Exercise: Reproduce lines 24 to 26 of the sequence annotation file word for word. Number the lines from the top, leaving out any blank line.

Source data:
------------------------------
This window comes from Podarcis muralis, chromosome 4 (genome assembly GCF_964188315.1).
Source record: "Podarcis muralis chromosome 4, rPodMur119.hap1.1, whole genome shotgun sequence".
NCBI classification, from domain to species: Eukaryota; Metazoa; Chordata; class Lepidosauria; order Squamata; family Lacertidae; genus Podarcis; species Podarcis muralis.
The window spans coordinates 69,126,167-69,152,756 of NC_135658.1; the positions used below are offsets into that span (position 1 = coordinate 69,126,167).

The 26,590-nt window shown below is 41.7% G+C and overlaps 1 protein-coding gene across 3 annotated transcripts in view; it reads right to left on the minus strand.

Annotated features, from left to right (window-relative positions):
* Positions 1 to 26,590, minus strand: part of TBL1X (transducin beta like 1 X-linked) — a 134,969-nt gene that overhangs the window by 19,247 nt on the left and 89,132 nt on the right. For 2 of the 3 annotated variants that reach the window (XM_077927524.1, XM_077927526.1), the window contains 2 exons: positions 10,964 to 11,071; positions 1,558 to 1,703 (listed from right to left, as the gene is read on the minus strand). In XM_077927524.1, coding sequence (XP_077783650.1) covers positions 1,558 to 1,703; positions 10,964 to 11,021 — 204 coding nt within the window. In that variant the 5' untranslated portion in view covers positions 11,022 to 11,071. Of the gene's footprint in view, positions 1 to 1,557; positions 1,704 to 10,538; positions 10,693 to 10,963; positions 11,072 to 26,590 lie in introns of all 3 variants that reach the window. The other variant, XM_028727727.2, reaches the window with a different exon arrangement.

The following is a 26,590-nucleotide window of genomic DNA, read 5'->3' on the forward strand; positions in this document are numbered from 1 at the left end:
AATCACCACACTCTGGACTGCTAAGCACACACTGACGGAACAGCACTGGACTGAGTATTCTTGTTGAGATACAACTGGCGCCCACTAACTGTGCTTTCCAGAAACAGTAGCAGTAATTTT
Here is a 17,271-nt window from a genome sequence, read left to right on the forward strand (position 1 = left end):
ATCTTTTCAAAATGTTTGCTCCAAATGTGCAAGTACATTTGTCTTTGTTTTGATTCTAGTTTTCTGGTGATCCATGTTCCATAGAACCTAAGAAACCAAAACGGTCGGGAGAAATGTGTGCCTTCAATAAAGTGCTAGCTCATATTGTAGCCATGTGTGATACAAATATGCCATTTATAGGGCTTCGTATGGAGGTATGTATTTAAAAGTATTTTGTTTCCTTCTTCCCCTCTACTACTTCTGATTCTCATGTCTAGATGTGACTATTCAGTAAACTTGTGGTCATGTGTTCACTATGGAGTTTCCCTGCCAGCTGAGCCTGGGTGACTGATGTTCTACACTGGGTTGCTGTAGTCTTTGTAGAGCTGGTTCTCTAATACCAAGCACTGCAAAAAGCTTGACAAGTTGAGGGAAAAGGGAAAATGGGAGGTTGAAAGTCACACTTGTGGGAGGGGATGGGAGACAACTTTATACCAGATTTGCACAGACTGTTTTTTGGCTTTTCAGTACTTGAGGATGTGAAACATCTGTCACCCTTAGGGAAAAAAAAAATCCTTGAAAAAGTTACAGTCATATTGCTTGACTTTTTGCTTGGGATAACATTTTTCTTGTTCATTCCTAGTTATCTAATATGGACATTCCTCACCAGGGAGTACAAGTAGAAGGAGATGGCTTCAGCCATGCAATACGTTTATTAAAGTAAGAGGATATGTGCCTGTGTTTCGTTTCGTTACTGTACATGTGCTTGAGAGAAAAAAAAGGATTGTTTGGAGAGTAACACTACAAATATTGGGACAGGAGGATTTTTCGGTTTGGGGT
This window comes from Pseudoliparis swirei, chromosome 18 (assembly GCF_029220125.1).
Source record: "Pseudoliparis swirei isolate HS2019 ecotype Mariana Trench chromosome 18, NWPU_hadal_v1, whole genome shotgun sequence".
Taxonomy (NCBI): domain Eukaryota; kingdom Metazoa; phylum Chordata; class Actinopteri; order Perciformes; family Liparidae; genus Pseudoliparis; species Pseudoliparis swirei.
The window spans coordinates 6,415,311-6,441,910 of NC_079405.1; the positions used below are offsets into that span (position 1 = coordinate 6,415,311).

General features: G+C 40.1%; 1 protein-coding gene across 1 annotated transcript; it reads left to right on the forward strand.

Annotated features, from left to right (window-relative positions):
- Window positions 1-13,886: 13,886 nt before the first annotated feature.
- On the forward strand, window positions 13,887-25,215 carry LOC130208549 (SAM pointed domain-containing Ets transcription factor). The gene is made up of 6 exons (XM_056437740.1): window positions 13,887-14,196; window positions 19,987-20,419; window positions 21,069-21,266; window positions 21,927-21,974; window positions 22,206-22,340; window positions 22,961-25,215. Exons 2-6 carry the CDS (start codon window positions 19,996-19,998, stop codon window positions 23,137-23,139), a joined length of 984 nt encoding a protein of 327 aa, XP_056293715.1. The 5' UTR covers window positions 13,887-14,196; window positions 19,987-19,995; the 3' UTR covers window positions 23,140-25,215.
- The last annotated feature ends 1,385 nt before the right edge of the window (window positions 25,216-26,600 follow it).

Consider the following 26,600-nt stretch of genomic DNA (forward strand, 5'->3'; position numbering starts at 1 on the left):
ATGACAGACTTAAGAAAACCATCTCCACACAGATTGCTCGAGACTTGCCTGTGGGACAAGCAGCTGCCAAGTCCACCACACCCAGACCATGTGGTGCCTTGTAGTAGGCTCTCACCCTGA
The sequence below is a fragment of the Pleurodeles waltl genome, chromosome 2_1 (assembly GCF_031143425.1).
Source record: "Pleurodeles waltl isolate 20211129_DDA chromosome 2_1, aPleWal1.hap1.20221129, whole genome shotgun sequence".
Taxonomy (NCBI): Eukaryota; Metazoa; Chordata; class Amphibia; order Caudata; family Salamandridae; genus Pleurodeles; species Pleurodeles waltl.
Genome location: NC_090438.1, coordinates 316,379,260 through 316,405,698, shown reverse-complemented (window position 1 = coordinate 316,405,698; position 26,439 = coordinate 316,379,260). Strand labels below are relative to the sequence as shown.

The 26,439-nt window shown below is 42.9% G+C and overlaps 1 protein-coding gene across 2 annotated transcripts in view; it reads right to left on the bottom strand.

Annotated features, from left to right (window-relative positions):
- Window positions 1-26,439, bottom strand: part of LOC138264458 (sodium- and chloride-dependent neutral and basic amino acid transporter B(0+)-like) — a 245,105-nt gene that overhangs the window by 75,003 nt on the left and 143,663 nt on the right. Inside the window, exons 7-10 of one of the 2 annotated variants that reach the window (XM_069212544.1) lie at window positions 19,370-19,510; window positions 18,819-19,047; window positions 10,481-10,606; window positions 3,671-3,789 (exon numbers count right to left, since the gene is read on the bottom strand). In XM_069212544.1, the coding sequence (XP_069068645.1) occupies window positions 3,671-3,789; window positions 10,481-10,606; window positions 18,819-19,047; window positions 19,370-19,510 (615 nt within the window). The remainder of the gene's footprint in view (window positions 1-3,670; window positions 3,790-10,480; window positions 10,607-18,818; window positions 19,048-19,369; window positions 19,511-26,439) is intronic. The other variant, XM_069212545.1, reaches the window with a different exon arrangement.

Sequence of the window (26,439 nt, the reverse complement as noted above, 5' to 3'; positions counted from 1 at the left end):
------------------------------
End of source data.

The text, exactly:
Source record: "Pleurodeles waltl isolate 20211129_DDA chromosome 2_1, aPleWal1.hap1.20221129, whole genome shotgun sequence".
Taxonomy (NCBI): Eukaryota; Metazoa; Chordata; class Amphibia; order Caudata; family Salamandridae; genus Pleurodeles; species Pleurodeles waltl.
Genome location: NC_090438.1, coordinates 316,379,260 through 316,405,698, shown reverse-complemented (window position 1 = coordinate 316,405,698; position 26,439 = coordinate 316,379,260). Strand labels below are relative to the sequence as shown.